Monday, August 16, 2010


I can't stress enough the importance of practice. I paddle frequently - though lately not as frequently as I would like, but still probably more than most - and while I have rituals and routines for when I paddle to practice there is still a fair amount of freedom to it. I will always focus on my forward stroke at the beginning and end of each session. I always get in my kayak and play with edges to make sure I have a good feel for my body, the kayak, and the connection between the two. I will then pick a few strokes to work on.

This past week I chose three different things. Various draw strokes, the low brace turn, and an as yet unnamed turning stroke. I chose these three for various reasons. The draws, because I don't do them frequently. Of the draws, I use the sculling draw the most. The standard draw I will almost never use. Which is why in the video it doesn't look very good - my paddle shaft should be more vertical, but I have short arms. But I practice it from time to time regardless. The low brace turns I like to practice though I don't use them that often. They are just a lot of fun. I recently read in Canoe & Kayak magazine that I should be doing the low brace turn with the paddle in the center of the kayak. So part of my choosing that was to get a feel for the way they said to do it. They way they describe it, it is more of a support for a powerful edge turn, than the paddle actually causing the turn itself. I like my version more, though I will continue to play with theirs and see what it becomes. The as yet unnamed turning stroke, perhaps someone can enlighten me as to what it is called, I actually saw it quite a while ago on youtube, and have been playing with it since then. It is sort of a hanging draw, with the paddle at a 45ยบ angle to the cockpit at the stern. With the blade in the water, it nicely turns the kayak - though I don't like how high I have to place my left elbow to make it effective.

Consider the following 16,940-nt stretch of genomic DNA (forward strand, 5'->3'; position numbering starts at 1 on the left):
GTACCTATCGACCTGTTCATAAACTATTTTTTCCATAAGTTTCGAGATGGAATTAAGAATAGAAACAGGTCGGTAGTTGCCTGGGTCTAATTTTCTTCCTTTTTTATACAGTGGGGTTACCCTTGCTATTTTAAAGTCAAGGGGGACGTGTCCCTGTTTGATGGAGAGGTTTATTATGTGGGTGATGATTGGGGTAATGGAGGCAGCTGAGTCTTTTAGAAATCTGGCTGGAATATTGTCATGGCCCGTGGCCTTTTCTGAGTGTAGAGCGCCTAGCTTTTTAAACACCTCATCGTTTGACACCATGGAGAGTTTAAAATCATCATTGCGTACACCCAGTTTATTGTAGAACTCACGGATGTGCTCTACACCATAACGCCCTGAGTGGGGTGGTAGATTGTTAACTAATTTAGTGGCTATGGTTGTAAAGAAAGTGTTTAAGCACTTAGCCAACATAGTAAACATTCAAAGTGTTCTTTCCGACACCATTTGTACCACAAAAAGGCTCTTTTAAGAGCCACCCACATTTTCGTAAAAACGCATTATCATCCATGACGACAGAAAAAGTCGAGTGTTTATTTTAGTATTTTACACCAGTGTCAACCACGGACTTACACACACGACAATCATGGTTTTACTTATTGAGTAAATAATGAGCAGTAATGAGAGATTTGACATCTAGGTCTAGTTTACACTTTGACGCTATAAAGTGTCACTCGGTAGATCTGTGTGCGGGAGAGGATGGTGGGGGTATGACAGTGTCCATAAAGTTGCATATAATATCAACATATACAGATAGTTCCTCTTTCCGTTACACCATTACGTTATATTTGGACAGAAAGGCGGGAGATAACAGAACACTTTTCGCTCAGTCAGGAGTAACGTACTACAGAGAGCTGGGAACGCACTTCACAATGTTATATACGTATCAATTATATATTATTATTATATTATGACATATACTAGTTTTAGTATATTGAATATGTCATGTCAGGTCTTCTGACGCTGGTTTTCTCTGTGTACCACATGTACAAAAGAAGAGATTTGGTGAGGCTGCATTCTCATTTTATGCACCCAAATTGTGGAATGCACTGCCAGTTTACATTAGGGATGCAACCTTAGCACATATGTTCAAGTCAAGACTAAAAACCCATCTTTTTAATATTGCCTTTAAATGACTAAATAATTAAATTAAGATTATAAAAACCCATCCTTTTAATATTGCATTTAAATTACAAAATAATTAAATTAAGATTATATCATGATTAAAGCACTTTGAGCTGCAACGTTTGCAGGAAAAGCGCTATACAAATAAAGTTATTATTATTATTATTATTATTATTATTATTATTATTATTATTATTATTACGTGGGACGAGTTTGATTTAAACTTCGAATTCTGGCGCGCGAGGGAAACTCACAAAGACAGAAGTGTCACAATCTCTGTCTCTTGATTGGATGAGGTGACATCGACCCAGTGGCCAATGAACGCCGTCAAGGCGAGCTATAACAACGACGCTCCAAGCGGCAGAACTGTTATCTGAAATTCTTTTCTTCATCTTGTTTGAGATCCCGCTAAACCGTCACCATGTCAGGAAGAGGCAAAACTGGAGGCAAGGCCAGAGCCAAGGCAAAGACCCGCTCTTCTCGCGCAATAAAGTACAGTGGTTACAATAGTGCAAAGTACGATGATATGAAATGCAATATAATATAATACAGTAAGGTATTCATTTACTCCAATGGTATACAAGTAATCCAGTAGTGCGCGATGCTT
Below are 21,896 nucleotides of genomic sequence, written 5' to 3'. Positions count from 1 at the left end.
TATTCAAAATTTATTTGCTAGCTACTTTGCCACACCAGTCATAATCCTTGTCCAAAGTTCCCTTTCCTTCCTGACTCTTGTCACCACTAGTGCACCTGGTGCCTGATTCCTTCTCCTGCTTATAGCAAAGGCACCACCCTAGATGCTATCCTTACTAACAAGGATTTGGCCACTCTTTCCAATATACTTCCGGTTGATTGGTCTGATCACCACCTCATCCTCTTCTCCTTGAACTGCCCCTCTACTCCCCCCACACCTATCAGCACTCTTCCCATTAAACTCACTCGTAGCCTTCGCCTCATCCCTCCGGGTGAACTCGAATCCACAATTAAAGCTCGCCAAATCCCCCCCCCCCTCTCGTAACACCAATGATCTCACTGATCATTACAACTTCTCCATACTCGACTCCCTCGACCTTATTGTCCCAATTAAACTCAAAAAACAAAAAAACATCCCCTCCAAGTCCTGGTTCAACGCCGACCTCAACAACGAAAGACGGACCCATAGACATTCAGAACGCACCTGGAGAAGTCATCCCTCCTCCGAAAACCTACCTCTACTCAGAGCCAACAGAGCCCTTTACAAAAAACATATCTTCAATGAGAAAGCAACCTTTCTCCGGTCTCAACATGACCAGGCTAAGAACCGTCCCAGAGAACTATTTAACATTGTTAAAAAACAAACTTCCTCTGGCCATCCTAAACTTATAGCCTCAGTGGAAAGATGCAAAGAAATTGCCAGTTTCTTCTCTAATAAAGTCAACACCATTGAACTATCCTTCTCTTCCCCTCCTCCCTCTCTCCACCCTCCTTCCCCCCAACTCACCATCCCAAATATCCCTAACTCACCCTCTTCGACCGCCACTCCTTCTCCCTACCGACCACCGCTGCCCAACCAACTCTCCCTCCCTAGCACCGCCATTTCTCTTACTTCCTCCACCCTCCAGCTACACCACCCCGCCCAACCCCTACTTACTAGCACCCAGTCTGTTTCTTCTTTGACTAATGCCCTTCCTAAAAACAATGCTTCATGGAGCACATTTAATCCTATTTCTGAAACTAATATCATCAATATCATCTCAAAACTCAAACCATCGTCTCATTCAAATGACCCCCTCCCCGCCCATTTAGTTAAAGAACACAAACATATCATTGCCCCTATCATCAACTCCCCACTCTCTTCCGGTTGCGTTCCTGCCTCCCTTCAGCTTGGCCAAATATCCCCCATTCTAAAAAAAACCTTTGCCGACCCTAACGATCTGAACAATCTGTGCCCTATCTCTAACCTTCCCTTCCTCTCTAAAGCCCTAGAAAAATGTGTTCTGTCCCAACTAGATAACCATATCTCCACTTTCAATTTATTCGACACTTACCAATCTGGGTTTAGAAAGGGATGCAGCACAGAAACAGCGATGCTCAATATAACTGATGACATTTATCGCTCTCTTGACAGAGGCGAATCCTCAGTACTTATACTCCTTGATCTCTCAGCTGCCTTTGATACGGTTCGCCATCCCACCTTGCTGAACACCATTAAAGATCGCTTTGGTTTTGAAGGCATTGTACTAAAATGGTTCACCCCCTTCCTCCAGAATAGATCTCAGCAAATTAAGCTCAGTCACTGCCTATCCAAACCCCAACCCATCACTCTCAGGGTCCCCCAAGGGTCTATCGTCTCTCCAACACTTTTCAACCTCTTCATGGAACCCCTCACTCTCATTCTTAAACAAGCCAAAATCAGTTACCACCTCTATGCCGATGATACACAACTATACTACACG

Anytime your elbow is above your shoulder, you are risking an injury. Falling with your elbow above your shoulder is a very easy way to dislocate it. In general we don't like strokes that put our shoulders at risk.

But to me this stroke feels in terms of usability like a cross bow rudder, which is another stroke I am very fond of, and so I continue to play with it. I think it will become a powerful directional stroke. There are times when it is good to control direction from the stern, others from the bow, and still others from the cockpit area.

I started thinking about practice as I was at my dojo. the past few weeks my Sensei has been teaching the class certain techniques that I have come to employ when sparring. I think of them as my own. I am under no illusion that I had anything to do with him choosing them, but I did feel that he was giving away some of my best personal sparring secrets, ways that I move and strike. It got me to thinking about where new techniques come from. Even something as old as the martial arts, every instructor puts his or her own spin on things. They add their own flavor. And so each student will take a piece of that with them. A small portion of the instructor lives on in the ways that their students have been taught.

I feel the same way about kayaking. First and most importantly you must be open to the ideas of others. The magazine I was reading showed a way to do something that was different than the way I do it. I wanted to see if it was better - for me - to do it their way or mine. For now, my way is better - again, for me - but as I said I will continue to play with their method and see if something comes out of it. Secondly it is important to share knowledge, as every time I teach someone something about a kayak, the gift that I receive is what they give me back. Every student adds something to the way I teach. Every student gives me a different perspective on things I have taught hundreds of times. But most importantly you have to spend time in the cockpit of your kayak in various conditions to expand your skill level. Remember ten thousand hours! Some days practice can be working on technical skills, some days it can be working on softer skills. Following a bearing, reading a chart and orienting it to your position. Watching the weather. All things that must be practiced, to become natural.

What I realized at the dojo is what my Sensei was doing was giving younger students something to practice that could become more natural to them. They were just already things I was comfortable doing - maybe next week it will be spinning hook kicks, which I still don't like.

practice from Paddling Otaku on Vimeo.

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